6L.5 b

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Gabriella Bates 2L
Posts: 113
Joined: Thu Jul 11, 2019 12:15 am

6L.5 b

Postby Gabriella Bates 2L » Sun Mar 01, 2020 12:30 pm

b. Ce4+(aq) + I-(aq) --> I2(s) + Ce3+(aq)

When writing the cell diagram, the solution writes Pt on the iodine anode side of the cell and says, "An inert electrode such as Pt is necessary when both oxidized and reduced species are in the same solution." Why do do they assume that I is in solution? The I2 in the products is a solid, so initially it doesn't seem to be in solution. Thanks!

Sue Bin Park 2I
Posts: 52
Joined: Mon Jun 17, 2019 7:24 am

Re: 6L.5 b

Postby Sue Bin Park 2I » Sun Mar 01, 2020 1:15 pm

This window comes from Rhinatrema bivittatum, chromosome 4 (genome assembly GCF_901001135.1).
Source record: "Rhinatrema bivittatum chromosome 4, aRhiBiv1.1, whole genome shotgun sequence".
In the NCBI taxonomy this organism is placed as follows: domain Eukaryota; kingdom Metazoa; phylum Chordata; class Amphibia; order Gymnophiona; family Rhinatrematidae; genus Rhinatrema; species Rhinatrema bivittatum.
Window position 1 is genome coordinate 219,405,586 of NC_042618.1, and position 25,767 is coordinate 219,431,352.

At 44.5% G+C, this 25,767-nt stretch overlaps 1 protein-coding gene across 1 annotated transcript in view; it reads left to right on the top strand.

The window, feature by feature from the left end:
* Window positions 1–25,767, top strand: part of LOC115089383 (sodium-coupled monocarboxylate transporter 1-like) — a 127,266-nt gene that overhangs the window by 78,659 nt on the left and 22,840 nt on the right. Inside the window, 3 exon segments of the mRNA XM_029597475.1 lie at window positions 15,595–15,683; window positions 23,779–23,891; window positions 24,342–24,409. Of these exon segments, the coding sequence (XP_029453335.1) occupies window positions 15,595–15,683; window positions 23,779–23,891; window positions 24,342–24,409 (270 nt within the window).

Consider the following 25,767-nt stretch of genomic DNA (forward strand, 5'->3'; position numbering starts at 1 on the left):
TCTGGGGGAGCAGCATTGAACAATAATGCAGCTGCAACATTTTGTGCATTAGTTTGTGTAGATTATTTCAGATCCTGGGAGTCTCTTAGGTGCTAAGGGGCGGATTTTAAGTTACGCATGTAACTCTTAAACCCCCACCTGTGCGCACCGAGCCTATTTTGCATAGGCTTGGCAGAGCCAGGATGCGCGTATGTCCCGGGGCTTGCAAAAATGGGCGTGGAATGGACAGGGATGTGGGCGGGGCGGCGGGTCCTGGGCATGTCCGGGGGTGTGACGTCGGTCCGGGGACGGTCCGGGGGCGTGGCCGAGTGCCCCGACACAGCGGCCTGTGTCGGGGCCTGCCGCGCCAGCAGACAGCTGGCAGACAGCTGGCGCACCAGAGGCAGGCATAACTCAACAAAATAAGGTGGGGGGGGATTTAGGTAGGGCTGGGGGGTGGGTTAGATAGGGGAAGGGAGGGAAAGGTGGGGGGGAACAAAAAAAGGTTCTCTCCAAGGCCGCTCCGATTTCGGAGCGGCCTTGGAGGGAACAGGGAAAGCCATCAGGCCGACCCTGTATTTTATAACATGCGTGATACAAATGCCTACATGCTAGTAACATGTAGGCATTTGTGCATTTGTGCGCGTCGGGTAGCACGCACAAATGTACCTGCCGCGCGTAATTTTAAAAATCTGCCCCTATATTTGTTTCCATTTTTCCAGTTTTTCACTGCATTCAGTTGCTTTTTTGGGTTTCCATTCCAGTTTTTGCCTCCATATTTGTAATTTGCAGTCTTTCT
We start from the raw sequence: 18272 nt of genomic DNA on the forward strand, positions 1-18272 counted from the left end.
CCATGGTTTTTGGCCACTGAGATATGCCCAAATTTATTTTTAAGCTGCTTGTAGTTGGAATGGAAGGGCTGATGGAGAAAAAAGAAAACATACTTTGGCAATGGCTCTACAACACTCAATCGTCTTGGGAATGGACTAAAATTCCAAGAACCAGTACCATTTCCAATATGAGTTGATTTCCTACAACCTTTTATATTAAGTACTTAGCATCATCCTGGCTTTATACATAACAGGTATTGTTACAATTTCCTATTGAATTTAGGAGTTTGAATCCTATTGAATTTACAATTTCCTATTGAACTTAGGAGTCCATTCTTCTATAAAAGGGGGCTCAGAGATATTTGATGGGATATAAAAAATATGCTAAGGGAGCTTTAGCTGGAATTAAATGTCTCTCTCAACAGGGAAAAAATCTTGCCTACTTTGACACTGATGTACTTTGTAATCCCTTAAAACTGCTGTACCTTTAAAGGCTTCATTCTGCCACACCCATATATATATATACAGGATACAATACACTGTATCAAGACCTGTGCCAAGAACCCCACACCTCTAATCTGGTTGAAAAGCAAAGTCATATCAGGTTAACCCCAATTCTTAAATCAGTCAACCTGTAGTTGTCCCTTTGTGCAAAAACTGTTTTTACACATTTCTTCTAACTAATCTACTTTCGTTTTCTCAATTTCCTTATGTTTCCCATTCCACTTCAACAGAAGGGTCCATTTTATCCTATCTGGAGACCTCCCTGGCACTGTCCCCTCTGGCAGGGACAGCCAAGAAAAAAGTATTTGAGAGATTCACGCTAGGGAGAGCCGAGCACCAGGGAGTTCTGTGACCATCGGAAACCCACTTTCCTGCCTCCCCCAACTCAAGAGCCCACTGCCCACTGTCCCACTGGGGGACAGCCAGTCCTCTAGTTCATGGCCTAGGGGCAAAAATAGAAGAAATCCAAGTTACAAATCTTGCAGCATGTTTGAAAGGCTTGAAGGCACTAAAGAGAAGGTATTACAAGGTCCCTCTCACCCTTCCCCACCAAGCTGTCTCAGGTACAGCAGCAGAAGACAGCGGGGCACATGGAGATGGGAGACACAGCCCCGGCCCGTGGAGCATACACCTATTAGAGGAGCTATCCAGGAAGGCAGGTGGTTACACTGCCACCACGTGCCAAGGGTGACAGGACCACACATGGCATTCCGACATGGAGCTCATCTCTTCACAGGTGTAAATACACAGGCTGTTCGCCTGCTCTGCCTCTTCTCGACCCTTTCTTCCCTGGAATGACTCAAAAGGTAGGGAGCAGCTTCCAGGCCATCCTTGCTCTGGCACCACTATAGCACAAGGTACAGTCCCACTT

in the process of oxidation in the anode, you will be going from I-(aq) to I2(s). the half rxn is 2I-(aq) -> I2(s) + 2e-

before the redox begins, you will have, as an anode, only an aqueous solution of I-(no I2 present yet). therefore you will need some inert conducting metal to carry the current in order to begin producing I2(s), which would probably start forming on the surface of the Pt electrode.


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